Wednesday, February 25, 2004

I took at sneak peek at Scalia's dissent in NYT... and this statement jumped at me.
``The indignity of being singled out for special burdens on the basis of one's calling is so profound that the concrete harm produced can never be dismissed as insubstantial,'' wrote Scalia, the father of a Catholic priest.

At the risk of being accused of being obsessed, I am going to make a comparison now to his dissent in Lawrence v Texas last year:
"Countless judicial decisions and legislative enactments have relied on the ancient proposition that a governing majority’s belief that certain sexual behavior is “immoral and unacceptable” constitutes a rational basis for regulation."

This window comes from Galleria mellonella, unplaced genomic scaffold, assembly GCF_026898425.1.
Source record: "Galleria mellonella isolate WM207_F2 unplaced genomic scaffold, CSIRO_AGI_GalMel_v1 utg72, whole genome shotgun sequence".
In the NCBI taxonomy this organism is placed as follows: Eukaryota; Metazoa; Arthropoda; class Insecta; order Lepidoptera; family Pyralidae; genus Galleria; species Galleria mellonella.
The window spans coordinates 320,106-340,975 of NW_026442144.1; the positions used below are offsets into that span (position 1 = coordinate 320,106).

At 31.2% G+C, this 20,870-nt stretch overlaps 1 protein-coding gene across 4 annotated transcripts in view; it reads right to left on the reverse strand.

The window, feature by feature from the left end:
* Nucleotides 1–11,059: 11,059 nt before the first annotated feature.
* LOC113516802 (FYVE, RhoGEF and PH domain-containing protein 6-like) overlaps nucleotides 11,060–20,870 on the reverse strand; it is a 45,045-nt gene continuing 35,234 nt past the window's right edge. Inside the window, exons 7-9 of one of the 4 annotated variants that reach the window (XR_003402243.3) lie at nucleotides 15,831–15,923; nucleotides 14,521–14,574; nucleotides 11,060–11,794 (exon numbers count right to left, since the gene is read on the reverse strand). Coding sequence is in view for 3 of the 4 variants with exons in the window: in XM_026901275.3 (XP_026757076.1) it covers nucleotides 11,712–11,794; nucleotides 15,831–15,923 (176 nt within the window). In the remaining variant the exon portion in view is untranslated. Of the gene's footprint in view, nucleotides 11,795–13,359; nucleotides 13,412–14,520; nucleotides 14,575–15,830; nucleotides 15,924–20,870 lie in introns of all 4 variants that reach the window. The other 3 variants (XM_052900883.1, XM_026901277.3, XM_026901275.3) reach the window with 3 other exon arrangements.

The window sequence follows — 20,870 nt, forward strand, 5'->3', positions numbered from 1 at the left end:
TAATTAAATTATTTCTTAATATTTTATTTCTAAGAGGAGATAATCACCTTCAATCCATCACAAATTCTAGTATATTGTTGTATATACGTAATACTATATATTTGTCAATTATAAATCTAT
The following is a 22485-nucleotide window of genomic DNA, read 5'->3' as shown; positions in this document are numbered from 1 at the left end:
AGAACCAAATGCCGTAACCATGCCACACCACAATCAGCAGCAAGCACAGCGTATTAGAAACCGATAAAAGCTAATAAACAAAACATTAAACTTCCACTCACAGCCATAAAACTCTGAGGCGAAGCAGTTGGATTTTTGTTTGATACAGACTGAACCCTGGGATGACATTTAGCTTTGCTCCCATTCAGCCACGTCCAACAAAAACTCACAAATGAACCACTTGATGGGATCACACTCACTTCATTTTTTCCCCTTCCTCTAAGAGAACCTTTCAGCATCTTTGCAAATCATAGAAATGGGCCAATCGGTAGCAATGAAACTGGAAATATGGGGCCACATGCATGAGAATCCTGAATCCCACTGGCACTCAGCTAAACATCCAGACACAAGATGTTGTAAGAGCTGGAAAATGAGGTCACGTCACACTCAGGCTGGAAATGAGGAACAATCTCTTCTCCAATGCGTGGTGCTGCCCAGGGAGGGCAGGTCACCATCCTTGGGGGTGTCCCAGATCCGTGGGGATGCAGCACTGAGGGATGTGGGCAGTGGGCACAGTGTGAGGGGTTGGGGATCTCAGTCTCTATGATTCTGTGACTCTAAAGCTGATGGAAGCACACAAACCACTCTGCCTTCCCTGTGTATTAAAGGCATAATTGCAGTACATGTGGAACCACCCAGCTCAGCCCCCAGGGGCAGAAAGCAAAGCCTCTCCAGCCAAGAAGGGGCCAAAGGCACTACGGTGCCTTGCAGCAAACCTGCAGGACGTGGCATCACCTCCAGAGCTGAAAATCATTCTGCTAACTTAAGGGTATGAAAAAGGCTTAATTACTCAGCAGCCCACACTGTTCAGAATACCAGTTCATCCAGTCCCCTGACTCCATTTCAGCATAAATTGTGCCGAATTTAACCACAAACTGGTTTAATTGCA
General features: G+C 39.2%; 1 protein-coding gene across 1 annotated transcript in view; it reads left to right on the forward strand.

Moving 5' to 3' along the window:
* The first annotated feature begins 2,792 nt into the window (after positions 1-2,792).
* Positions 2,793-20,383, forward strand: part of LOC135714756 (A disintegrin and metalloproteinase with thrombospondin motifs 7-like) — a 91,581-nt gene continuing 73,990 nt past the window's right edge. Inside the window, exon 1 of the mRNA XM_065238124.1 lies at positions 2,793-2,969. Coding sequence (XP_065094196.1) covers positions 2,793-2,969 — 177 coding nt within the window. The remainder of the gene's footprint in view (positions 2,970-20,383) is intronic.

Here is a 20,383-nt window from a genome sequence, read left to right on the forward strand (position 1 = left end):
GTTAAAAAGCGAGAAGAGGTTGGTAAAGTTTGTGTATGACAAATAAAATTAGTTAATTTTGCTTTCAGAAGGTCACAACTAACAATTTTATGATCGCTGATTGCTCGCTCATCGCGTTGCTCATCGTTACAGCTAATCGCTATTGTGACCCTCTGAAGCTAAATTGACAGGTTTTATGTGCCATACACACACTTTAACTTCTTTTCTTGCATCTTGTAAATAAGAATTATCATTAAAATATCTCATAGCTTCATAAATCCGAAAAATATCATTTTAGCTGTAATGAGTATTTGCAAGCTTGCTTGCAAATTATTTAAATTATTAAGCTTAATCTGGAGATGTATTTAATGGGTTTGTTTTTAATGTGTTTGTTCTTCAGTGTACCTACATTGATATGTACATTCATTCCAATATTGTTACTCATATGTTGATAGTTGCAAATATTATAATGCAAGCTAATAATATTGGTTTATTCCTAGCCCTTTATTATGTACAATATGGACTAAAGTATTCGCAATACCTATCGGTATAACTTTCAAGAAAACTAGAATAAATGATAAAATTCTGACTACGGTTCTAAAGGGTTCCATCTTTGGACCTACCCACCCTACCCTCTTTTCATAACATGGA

Now, dictionary.com defines "calling" as "The strong attraction or appeal of a given activity." Now, Justice Scalia does not mention any "higher" calling in his Davey dissent (doing so might force him to spell out just why Theology is a higher calling than, say, optometry).

How then, could a minority, who have a strong attraction to an act that the majority deems unacceptable, be called to bear the burden of proof that their action do not constitute harm to the society (which is effectively what rational basis holdings demand)? And in arguing this, let not any one try to demean the importance of sex in our lives - so many rulings - starting from Griswold - have upheld the importance of that "calling."

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